Sunday, July 24, 2016

double dipping....

I'm here, finishing up Legacy - picture this, it's like a hundred degrees with extreme humidity - my hair is so bushy and curly, it's ridiculous! I've got my Ott light on, my newest reading glasses, my headlamp, 2 tools in each hand and one in my mouth - don't laugh, I know you've done that too!
Rehanging black stitches! arr-r-g-g-h-h-h! But this is gorgeous! and I did go for the shortrowed lace edging from Nougat like I mentioned back in '12 Step'.
I don't think I ever told you the story behind the BTR trim, which is what I named that edging. BTR is the airport code for Baton Rouge and I was in Baton Rouge, LA doing a hands-on, weeklong workshop for a couple of machine-knitting ladies.
 Now, previously, hands-on workshops had never been my favourite pastime - I always thought I had to work much harder at a hands-on because you got people using machines for the first time - they borrowed one that had been put away because they didn't want to pack up their own from home! Or they hadn't really ever knit anything, like ever, or they weren't using the prescribed yarn and were substituting some crap to save money...and I'd be running from machine to machine problem-solving all day long.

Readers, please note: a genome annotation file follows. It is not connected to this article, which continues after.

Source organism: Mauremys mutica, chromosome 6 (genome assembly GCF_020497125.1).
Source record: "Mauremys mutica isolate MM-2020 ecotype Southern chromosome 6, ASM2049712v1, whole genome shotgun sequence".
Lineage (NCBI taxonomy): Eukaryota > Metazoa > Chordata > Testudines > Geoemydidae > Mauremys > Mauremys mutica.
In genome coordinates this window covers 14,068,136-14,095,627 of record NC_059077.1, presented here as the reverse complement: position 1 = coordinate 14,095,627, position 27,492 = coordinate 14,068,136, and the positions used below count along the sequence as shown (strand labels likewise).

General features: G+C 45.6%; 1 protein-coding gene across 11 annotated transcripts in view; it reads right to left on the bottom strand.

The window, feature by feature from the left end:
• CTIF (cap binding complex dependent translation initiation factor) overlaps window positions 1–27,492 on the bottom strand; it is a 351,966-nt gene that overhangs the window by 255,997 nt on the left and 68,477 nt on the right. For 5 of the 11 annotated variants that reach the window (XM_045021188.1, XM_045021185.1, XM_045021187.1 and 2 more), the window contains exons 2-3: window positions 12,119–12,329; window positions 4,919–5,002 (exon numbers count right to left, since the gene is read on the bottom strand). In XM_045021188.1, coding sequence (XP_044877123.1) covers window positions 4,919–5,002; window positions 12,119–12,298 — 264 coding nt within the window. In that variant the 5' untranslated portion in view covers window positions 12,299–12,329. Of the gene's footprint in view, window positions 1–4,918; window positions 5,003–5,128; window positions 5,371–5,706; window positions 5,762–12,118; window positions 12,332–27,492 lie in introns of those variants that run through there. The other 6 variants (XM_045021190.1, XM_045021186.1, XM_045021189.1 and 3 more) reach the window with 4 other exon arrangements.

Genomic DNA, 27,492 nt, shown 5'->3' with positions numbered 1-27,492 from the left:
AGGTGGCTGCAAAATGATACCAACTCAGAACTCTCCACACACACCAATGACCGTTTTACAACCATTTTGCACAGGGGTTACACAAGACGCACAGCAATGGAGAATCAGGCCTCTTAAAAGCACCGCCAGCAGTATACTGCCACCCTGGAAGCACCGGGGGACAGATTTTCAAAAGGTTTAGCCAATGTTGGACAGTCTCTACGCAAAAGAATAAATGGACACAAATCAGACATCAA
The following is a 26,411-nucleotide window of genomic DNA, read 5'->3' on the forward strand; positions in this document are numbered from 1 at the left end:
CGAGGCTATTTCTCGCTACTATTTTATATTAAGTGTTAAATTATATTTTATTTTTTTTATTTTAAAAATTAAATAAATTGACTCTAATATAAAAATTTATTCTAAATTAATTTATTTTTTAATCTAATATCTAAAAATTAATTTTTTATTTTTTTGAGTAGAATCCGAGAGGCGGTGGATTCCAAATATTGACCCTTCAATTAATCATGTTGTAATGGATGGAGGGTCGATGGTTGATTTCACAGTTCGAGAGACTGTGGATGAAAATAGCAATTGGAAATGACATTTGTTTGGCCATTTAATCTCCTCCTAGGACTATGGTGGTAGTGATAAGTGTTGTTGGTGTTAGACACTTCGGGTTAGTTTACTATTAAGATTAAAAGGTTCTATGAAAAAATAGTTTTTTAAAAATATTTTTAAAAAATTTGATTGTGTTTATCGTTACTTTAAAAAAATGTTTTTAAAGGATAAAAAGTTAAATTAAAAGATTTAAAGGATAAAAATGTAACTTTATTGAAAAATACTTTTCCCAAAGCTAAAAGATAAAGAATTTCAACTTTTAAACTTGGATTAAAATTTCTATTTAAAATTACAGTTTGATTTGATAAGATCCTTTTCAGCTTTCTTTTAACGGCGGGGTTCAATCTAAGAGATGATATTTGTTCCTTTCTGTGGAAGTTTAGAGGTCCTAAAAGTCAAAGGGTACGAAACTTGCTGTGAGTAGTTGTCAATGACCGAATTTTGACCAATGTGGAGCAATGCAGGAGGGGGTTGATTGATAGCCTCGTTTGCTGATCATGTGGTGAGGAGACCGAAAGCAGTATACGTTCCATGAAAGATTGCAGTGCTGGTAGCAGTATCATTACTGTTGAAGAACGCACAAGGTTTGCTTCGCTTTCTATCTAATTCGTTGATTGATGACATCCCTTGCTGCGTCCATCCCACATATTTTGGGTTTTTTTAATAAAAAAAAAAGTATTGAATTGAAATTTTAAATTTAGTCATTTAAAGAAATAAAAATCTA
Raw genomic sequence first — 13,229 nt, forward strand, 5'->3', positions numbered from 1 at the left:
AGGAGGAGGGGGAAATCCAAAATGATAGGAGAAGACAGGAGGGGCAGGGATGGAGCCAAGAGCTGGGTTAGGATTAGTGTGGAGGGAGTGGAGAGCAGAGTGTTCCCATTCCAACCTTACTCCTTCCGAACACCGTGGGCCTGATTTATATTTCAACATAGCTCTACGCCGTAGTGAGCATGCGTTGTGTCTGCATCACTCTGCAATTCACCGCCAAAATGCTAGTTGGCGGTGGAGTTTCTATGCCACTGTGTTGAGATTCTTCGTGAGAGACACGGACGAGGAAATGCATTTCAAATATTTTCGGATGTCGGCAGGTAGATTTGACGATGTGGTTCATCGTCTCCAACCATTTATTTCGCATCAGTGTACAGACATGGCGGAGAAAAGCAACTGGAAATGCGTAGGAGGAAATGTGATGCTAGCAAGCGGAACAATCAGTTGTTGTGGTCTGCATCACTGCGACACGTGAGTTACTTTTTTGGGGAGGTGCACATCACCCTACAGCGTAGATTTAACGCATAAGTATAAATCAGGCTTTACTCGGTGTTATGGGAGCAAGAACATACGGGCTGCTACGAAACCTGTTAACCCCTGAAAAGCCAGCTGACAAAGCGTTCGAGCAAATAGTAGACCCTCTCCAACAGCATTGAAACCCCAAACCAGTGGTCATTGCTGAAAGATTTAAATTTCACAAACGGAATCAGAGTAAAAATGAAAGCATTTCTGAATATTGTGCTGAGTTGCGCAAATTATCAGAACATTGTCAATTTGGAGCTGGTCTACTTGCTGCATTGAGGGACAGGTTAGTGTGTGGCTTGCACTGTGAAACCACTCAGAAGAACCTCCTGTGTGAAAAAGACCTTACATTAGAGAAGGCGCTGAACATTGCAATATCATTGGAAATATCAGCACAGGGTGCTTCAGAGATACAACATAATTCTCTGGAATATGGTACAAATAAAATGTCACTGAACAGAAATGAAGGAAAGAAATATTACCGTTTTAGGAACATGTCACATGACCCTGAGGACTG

Baton Rouge from KNITWORDS #41
So, anyway, my BTR ladies promised that they weren't like that and they told me I could be working on my own project on the spare LK150 they had set up for me. I went there with a plan to work on my LK design for the magazine. I not only got the entire project knit, but experimented and came up with this fabulous trim that sort of looks like garter stitch but so much better! I got paid nicely for the week, did my own work and at night, they took me out to sample all the excellent local cuisine! I figured the least I could do was to name the garment and trim in their honour!

1 comment:

Peg A said...

LK 150!! That's totally manual! BTW, LOVE it! With all the bells and whistles I have this should be no problem. It almost amazes me more to see what is done on the simpler machines. Thanks, Mary Anne!